Hydrogen-Ion Concentration

Ozone, violet rays, and chlorine have all been used for the purpose of water purification, but everything considered, efficiency, practicability and cost, the chlorine treatment is probably superior to ozone or violet rays, and when chlorine is properly used it is unquestionably the cheapest and best method for making a water safe for dietetic use.

The modern concept of an element is that it is an aggregate of unit electric charges called electrons, grouped about a centrally neutralizing positive charge. The number and arrangement of these electrons distinguishes the elements (hard rubber triangles). An atom or group of atoms carrying an electric charge is called an ion, those with the positive charge are cations and those with negative charges are called anions. Hydrogen-ions are believed to consist of a positive charge alone. Litmus, phenol phtalein, and other indicators have been used for years to indicate the acid or alkaline character of a substance, but application of the electric theory has given us a method far more accurate and trustworthy than the use of the timehonored litmus or other indicators, and we now express the reaction of a substance in terms of hydrogen concentration or as it is symbolized the pH value. This value may be determined by an elaborate and expensive electrical equipment or by means of a series of prepared colored solutions of known pH value, and of moderate expense. Such solutions are called comparators. Investigation has shown that the pH value has an important bearing upon a number of water works problems. Among them the corrosion of metals, with special reference to iron pipes and “red water.” the effect upon the vitality of low animal and vegetable life in water and the operation of filtration plants. The literature of the subject is somewhat abstruse, but the practical application of this theory of hydrogen-ion concentration is so important in its applications that I believe the near future will see it very generally employed.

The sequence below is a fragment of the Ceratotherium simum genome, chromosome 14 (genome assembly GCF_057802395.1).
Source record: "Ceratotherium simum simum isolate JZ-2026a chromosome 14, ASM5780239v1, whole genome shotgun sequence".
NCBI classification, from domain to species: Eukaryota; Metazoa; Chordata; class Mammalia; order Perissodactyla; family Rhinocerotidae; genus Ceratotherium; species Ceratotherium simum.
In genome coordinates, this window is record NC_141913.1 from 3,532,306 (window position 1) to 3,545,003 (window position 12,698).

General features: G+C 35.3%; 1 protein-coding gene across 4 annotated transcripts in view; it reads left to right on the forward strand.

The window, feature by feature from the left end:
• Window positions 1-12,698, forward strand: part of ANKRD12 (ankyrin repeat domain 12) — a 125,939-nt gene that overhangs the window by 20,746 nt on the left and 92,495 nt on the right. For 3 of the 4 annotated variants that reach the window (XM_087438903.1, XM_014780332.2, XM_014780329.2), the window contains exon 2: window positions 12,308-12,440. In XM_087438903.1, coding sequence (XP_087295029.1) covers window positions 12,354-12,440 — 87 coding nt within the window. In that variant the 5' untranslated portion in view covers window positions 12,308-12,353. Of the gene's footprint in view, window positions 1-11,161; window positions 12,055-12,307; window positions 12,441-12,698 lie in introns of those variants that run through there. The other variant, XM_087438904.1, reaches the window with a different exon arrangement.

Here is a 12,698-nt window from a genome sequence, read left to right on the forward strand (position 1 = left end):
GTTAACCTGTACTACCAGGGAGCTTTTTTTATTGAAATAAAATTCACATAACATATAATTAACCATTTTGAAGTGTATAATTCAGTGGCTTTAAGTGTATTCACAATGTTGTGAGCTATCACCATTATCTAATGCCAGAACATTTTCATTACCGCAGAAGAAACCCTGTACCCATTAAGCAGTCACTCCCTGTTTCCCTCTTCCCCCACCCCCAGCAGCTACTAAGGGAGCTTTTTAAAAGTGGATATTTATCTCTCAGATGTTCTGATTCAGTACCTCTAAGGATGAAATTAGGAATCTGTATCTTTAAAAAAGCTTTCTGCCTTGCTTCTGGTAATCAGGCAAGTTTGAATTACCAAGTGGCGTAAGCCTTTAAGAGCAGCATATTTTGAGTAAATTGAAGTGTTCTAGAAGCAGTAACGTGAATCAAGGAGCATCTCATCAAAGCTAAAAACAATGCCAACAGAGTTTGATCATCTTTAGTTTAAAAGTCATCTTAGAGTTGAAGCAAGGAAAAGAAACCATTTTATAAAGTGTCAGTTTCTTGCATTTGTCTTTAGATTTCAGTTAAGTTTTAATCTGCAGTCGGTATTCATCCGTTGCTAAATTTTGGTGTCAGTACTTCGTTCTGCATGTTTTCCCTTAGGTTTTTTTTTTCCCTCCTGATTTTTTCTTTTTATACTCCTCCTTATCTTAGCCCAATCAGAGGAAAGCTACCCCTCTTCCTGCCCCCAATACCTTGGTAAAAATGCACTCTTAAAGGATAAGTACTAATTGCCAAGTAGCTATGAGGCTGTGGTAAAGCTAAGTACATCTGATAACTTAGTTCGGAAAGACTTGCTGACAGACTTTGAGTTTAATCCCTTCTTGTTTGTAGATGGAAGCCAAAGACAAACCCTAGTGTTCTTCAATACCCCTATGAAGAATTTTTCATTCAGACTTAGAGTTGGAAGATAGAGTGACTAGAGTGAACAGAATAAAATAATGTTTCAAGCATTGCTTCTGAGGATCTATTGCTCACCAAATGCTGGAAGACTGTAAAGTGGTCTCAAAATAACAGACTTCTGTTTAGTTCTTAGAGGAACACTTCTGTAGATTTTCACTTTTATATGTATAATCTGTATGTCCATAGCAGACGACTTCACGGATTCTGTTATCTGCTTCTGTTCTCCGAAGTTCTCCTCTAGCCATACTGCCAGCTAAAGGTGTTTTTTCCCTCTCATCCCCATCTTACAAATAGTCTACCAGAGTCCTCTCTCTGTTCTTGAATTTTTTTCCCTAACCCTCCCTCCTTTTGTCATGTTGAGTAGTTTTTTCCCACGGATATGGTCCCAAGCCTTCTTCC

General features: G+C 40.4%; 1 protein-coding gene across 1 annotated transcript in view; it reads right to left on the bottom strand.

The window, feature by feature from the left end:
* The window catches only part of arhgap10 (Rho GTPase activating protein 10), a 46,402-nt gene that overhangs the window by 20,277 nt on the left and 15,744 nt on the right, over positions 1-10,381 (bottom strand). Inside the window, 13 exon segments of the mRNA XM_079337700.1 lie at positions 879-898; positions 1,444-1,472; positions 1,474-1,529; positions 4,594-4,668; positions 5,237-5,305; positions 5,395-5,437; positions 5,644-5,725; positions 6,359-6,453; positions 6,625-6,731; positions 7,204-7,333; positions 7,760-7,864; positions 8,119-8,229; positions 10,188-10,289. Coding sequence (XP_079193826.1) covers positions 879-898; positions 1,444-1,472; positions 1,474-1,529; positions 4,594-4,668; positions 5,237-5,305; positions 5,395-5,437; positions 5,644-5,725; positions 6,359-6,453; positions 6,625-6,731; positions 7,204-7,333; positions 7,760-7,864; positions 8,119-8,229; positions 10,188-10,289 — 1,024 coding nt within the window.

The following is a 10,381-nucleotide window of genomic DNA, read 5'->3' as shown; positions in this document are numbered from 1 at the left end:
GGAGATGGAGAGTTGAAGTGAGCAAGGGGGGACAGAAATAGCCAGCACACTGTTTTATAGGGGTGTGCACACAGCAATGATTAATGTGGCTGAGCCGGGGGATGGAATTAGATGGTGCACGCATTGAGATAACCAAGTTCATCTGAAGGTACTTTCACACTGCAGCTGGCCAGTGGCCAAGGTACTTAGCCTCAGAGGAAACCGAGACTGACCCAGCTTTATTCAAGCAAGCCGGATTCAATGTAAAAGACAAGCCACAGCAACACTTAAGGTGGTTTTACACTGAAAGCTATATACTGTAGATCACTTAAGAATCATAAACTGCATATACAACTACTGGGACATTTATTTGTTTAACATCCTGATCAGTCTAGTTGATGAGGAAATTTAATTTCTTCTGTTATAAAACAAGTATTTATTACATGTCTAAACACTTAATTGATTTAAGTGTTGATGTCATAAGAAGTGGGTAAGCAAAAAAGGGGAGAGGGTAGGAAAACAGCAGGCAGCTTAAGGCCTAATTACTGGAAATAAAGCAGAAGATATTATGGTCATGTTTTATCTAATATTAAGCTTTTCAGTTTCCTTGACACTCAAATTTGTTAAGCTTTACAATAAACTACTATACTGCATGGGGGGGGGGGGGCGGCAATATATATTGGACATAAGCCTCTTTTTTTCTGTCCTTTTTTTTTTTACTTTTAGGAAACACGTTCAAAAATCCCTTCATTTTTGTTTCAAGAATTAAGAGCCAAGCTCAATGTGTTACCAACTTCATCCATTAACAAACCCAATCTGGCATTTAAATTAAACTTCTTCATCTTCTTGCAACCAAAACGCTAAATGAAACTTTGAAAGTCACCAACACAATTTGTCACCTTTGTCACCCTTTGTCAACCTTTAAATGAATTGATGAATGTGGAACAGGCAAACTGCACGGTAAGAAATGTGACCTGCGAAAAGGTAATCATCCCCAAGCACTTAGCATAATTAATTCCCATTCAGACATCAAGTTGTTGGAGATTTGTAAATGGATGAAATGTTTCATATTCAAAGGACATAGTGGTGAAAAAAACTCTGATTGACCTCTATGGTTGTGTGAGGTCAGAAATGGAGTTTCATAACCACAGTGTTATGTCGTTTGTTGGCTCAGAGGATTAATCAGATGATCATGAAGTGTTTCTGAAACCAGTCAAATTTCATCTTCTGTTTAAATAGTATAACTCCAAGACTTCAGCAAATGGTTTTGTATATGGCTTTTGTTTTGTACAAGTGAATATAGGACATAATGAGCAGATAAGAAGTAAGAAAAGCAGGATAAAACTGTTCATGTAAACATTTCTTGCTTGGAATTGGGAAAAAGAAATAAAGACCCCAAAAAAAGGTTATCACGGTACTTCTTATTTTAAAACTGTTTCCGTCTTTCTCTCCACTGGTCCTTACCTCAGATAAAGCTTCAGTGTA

Hardness of Water